In the wake of Saturday’s fatal collapse of a Chinese-owned building in Sihanoukville, Prime Minister Hun Sen warned against using the tragedy to single out and attack the recent influx of investment from China as causing new problems in Cambodia.
“I want to publicly condemn the use of Chinese investment to make accusations that the government is a Chinese puppet,” Hun Sen said at an impromptu press conference after visiting the site of the building collapse in Sihanoukville on Monday night.
Standing near the rubble where 28 people died, Hun Sen downplayed the issues caused by casino-driven Chinese investments in the coastal city. Instead, he noted that foreigners of other nationalities also caused problems in the country.
“Other foreigners come to rape Cambodian kids and are put in prison. Why don’t you talk about that? Other foreigners with white skin bring drugs to Cambodia. Why don’t you talk about that, and why do you only talk about the Chinese?” Hun Sen said.
“These are all the points that you have to use your brains to consider,” he added.
For many, the collapse in Sihanoukville was less about whether Chinese investment had value — rather, it was evidence that the Cambodian government had failed to provide basic oversight as such money poured in.
Pa Chanroeun, director of the Cambodian Centre for Applied Philosophy and Ethics, an education and research NGO, said investigations into the incident needed to focus on how a seven-story building could have been built without permission.
“The government should check, follow up with and punish any officials who colluded or took bribes and kept their eyes closed while giving their signature, because whenever there is a problem or a tragedy, those high-ranking officials are not the ones who take responsibility or get hurt,” Chanroeun said. “Instead, it is innocent people who suffer.”
Moeun Tola, director of labor group Center for Alliance of Labor and Human Rights, said the government should not be allowed to perform yet another perfunctory investigation to shift blame for its failure to intervene in this case.
It seemed unlikely that the collapsed building was the only one in the town built hastily and without proper approvals, he said, and authorities should take it as a warning sign.
“If we see that an investigation is [done] only to clean up the situation and use it as a rubber eraser to erase a bad situation, we will have a crisis in the future — meaning that if, in general, the buildings have poor quality, they will collapse one day and affect people’s lives,” Tola said.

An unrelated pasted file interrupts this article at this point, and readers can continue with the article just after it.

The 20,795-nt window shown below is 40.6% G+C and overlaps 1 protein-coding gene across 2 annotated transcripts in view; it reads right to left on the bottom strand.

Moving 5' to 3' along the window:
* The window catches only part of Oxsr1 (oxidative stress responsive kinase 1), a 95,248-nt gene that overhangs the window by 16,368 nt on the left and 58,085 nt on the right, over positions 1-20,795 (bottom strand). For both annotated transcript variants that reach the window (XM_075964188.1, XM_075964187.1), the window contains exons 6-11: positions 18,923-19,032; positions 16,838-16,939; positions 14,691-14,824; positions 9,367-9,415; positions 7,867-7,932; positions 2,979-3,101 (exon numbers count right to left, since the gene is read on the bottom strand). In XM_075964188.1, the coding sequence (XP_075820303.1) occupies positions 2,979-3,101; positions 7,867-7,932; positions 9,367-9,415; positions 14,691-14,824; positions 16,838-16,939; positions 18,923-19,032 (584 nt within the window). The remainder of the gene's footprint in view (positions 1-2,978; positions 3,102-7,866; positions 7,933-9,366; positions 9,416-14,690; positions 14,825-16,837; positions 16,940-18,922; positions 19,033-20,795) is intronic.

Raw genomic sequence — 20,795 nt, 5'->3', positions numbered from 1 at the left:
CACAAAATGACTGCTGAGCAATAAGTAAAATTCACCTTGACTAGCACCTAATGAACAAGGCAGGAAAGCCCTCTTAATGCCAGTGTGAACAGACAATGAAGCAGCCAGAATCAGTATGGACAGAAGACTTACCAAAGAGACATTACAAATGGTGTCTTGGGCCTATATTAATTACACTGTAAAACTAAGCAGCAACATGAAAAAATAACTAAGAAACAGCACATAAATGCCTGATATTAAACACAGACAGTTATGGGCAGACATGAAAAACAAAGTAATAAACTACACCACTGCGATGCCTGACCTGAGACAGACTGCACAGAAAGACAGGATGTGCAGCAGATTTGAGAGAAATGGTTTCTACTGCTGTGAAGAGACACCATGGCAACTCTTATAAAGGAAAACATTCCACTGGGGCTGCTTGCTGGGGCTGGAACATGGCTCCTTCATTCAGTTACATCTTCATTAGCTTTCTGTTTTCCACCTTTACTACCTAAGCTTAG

Sophal Ear, an associate professor of diplomacy and world affairs at Occidental College in Los Angeles, said the government’s investigation had a lot of questions left to answer.
“Why have no government officials been arrested? How can anyone believe that a seven-story building could be built without government supervision? Who got the bribes?” he said. “Cambodian people already don’t trust the government!”
The value of Chinese investment in Cambodia should be assessed by how much it was improving the lives of regular citizens and not just officials, Ear said.
“As for the Chinese investment, if it is used in such a way as to bribe government officials, then it is not good,” he said, explaining that an influx of Chinese investment was unhelpful if it led to shoddily-constructed buildings and deaths of Cambodians.
However, speaking at the scene of the tragedy in Sihanoukville on Monday night, the prime minister seemed to pour cold water on the idea of a large-scale rethink of the government’s handling of Chinese investment.
“If Sihanoukville had no Chinese investors, I ask whether there would be large and tall buildings like this,” Hun Sen said. “Don’t take a small issue to light a fire … [that] destroys relations and the investment environment that we have brought in.”